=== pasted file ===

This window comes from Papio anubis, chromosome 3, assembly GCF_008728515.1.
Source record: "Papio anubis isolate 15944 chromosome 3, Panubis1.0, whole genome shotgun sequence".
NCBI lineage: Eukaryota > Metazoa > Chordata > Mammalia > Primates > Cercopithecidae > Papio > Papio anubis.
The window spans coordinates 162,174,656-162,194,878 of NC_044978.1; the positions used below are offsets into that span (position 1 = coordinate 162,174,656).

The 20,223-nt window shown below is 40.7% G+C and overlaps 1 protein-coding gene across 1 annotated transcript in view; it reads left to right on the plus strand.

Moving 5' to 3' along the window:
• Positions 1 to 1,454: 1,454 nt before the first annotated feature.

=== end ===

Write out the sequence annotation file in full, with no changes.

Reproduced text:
This window comes from Papio anubis, chromosome 3, assembly GCF_008728515.1.
Source record: "Papio anubis isolate 15944 chromosome 3, Panubis1.0, whole genome shotgun sequence".
NCBI lineage: Eukaryota > Metazoa > Chordata > Mammalia > Primates > Cercopithecidae > Papio > Papio anubis.
The window spans coordinates 162,174,656-162,194,878 of NC_044978.1; the positions used below are offsets into that span (position 1 = coordinate 162,174,656).

The 20,223-nt window shown below is 40.7% G+C and overlaps 1 protein-coding gene across 1 annotated transcript in view; it reads left to right on the plus strand.

Moving 5' to 3' along the window:
• Positions 1 to 1,454: 1,454 nt before the first annotated feature.